On February 22, 2017, NASA announced the first known system of seven Earth-like planets all orbiting the same star, and three of those planets orbit in the temperature sweet spot (AKA “The Goldilocks Zone”) that, most likely, allows them to support water, air, and life.

Photo Credit: NASA

That’s a pretty big deal.

So a bunch of experts from NASA jumped onto reddit to answer some questions about “our search for life beyond Earth.”

I dug through it and pulled out some of my favorites.

But first, here’s a list of the experts:

  • Giada Arney, astrobiologist, NASA Goddard Space Flight Center
  • Natalie Batalha, Kepler project scientist, NASA Ames Research Center
  • Sean Carey, paper co-author, manager of NASA’s Spitzer Science Center at Caltech/IPAC
  • Julien de Wit, paper co-author, astronomer, MIT
  • Michael Gillon, lead author, astronomer, University of Liège
  • Doug Hudgins, astrophysics program scientist, NASA HQ
  • Emmanuel Jehin, paper co-author, astronomer, Université de Liège
  • Nikole Lewis, astronomer, Space Telescope Science Institute
  • Farisa Morales, bilingual exoplanet scientist, NASA Jet Propulsion Laboratory
  • Sara Seager, professor of planetary science and physics, MIT
  • Mike Werner, Spitzer project scientist, JPL
  • Hannah Wakeford, exoplanet scientist, NASA Goddard Space Flight Center
  • Liz Landau, JPL media relations specialist
  • Arielle Samuelson, Exoplanet communications social media specialist
  • Stephanie L. Smith, JPL social media lead

Dannnng… That’s a lot of pedigree.

Photo Credit: NASA

What do we do if/when we ever find signs of life on another planet?

We do not yet have a protocol.

Most likely we will make a tentative discovery; that will take longer to confirm.

OK, but will you tell the public? Will it be a top priority?

It’s part of our charter that NASA “provide for the widest practicable and appropriate dissemination of information concerning its activities and the results thereof,” so, yes, we would inform the public.

So, there’s no “Prime Directive?”

LOL, we don’t have a “prime directive,” but we do have a Planetary Protection policy. It’s sort of like the prime directive, but very real.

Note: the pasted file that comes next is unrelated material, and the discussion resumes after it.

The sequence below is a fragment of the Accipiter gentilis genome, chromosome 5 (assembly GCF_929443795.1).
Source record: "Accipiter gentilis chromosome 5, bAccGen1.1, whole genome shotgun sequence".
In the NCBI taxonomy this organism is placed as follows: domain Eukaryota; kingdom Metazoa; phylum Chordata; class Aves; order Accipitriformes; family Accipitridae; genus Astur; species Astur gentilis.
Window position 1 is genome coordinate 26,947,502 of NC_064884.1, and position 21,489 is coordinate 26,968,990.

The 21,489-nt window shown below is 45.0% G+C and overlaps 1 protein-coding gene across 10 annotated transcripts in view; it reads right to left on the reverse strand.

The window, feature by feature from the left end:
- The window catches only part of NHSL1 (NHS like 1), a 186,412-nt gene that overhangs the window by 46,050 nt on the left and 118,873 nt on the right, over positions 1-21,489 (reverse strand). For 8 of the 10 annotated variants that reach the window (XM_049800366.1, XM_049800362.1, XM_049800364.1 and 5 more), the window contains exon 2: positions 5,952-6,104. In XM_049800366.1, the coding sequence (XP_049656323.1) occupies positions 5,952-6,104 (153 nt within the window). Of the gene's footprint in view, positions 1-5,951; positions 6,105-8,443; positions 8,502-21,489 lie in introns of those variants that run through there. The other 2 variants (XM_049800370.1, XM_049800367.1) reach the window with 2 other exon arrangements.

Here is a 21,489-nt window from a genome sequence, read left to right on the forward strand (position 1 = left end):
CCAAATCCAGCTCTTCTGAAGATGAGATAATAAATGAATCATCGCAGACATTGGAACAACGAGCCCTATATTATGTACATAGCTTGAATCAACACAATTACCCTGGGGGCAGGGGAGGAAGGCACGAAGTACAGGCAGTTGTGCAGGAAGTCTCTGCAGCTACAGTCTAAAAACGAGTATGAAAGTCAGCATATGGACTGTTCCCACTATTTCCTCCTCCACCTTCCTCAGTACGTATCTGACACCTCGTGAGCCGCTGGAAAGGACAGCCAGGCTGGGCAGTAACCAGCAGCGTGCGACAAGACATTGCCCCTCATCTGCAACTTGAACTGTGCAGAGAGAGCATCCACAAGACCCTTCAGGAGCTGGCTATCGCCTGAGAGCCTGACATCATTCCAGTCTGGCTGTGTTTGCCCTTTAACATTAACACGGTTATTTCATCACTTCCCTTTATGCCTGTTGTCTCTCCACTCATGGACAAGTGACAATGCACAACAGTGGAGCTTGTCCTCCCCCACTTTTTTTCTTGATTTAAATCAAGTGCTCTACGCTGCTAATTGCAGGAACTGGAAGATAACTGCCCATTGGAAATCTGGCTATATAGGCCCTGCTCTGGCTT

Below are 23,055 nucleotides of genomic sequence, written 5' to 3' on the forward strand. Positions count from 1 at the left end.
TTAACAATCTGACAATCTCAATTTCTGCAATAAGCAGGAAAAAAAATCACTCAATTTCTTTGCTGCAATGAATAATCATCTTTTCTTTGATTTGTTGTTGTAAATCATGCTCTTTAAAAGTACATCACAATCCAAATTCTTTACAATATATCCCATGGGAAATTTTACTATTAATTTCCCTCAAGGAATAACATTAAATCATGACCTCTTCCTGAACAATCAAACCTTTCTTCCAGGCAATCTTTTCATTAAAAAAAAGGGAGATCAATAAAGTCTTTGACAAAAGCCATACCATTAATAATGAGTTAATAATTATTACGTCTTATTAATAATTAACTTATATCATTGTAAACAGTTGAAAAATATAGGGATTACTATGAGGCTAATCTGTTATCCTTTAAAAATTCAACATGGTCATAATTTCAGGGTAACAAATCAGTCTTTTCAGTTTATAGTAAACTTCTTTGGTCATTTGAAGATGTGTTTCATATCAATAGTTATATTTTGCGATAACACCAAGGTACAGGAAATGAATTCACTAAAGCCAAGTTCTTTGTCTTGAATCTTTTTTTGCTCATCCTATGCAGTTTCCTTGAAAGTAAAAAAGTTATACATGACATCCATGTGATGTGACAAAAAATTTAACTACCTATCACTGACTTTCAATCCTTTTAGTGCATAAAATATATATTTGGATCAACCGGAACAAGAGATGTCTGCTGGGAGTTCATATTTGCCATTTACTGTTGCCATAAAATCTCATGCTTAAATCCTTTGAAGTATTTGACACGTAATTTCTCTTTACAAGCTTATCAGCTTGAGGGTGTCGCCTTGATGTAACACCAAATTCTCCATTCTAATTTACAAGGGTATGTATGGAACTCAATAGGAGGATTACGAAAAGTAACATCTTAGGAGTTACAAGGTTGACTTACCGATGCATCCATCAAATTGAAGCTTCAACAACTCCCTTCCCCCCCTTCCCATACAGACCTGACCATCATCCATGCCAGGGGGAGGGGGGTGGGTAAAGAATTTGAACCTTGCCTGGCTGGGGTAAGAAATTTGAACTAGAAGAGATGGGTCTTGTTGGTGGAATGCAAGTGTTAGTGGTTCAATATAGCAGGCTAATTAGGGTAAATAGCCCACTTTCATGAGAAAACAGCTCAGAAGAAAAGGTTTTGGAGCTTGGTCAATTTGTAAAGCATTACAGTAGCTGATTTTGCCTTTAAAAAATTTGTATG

Basically, we don’t want to go looking for life only to find that we brought it with us from Earth.

We told you about this a while back in one of our Fact Snacks:

Photo Credit: did you know?


Do any of these exoplanets have oxygen?

It’s going to be awhile before we find an oxygen-rich atmosphere.

JWST (James Webb Space Telescope) will launch in fall 2018, so we will have to wait to try until sometime after that.

It turns out some oxygen-rich atmospheres might exist that are not created by life, so to associate oxygen will require care.

I hope we will be able to find, identify, and announce in a few years!

How do we search for life on planets that far away?

We will look at the atmosphere for gases that do not belong–gases that might be attributed to life.

We will not know if the gases are produced by microbial life or by intelligent alien species.

Photo Credit: NASA

So we’re searching for alien farts?…

…JWST will observe planets transiting their host stars. Transits are when the planet passes between us and its star, and from these transits, we can observe how gases in the planet’s atmosphere interact with starlight passing through the atmosphere.

Unfortunately, this technique doesn’t allow us to see the surfaces of exoplanets.

To do that, we’ll need farther future technology that may become available in the coming decades that will allow us to block out the star’s light and observe the planets directly.

However, the TRAPPIST-1 planets, being so close to their host star, would likely be tricky to directly observe in this way. These starlight suppression technologies fail once you get too close to the star, and so these types of observations would be extremely difficult.

Other planetary systems orbiting hotter stars may be detectable with these technologies, though!

And on them, we’d be able to search for things like vegetation and other interesting signs of habitability and life.

Damn. This sounds difficult.

Photo Credit: NASA

How would we get there?

Right now there is no current technology that can get us to the new planetary system.

That’s why we will use space-based telescopes to “remotely” investigate by observing the planets from afar…

Fledgling efforts, however, are underway to consider how to send tiny spacecraft to the nearest star which has one known planet.

You can watch the announcement HERE, or go HERE for the complete AMA.

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